Archive for September, 2009

Turtle Journal in the News

Sunday, September 13th, 2009


Steve Heaslip, Cape Cod Times Photographer, and Don Lewis

The Cape Cod Times published a story about Turtle Journal and the terrapin hatching season on its front page on Friday, September 11th.  Click here to see a copy of the Cape Cod Times front page.  The on-line story can be read by clicking here.


Steve Heaslip, Cape Cod Times Photographer

The New Bedford Standard Times published the story of the Turtle Journal’s hatchling work on its front page on September 12th.  Click here to see a copy of the Standard-Times front page.  The on-line story can be read by clicking here.

Breaking News — Grand Opening on Lieutenant Island

Wednesday, September 9th, 2009


Diamondback Terrapin Hatchling Breaks Its Egg

You can’t make an omlette, and you can’t make hatchlings, without breaking a few eggs.  Yesterday, a nest of diamondback terrapin hatchlings on Lieutenant Island in South Wellfleet began to broil with activity.  These eggs were laid on June 24th in front of a very lucky group of Mass Audubon field school participants and had baked in the not too hot summer sun of 2009.  Today, they provide another once in a lifetime glimpse of a miracle that usually occurs far out of sight and hidden well beneath the steamy sands.  Now, you have a chance to see this mystery play out before your eyes.  For a sense of size perspective, those are grains of sand that dot the faces of these adorable critters.
Watch as baby turtles emerge from their eggshells to become the next generation of threatened diamondback terrapins in Wellfleet Bay.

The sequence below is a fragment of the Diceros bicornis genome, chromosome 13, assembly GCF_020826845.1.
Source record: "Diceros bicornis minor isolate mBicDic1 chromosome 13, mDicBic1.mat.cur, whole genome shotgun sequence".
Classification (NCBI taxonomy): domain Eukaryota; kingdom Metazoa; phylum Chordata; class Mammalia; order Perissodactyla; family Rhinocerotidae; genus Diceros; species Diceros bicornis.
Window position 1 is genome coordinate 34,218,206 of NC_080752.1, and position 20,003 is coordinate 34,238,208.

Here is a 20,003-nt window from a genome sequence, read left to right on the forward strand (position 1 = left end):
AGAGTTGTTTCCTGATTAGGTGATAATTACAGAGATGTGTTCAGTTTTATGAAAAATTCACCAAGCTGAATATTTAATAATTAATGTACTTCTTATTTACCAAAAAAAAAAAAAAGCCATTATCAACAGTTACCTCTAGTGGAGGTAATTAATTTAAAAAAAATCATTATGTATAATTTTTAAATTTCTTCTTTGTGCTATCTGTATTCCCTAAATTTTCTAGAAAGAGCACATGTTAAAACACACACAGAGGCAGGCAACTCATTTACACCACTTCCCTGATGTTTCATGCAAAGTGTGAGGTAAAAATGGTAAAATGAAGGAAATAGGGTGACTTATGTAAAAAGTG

“So, This Is What the World Looks Like!”


 Chorus Line


“Hello, World!  Here I Come, Ready or Not.”


Ups and Downs of Hatching 


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Breaking a Few Eggs, Terrapin Style

Diamondback Terrapin Hatchlings Begin to Emerge on Outer Cape

Monday, September 7th, 2009


First Terrapin Hatchling of the 2009 Season

Tiny 1-inch long, 1/4 ounce terrapin hatchlings began to emerge from the September sands of Lieutenant Island in South Wellfleet on Saturday morning.  After a nesting season that was delayed two weeks by a cool and stormy spring, supplemented equally cool and rainy summer conditions that slowed down incubation, 41 hatchlings emerged from nests three weeks late in Saturday’s warmth and sunshine 


Tiny, Dusty Hatchling Emerges from Dirt Road Nest

So, watch out below!  Keep a sharp eye on what moves along bayside dirt roads and driveways, and burrows from beneath dune sands from Barnstable to Wellfleet during September and early October.  That pebble rolling across the parking pad might be a turtle baby trying to scurry into the safety of nearby vegetation. 


“Hey, I just hatched.  What did I do to deserve this ignominy?  Get me out of here!”

Diamondback terrapins are protected in the Commonwealth of Massachusetts as a threatened species.  Other turtle hatchling are emerging, too.  Eastern box turtle, spotted turtle, painted turtle and our perenial favorite snapping turtle hatchlings will be poking their heads out of ground in the next few weeks.  If you see a terrapin, don’t hesitate to call the 24/7 turtle hotline at 508-274-5108 to report the sighting.  If you’re unsure whether it’s a terrapin or a snapper, call any way.  The Turtle Journal Team is dedicated to saving the world, one turtle at a time.

Click Here to View Video in High Quality

Hatchlings Emerge on Lieutenant Island

Rescuing Premature Hatchling from Lethal Predators Large and Small

Tuesday, September 1st, 2009


Premature Diamondback Terrapin Hatchling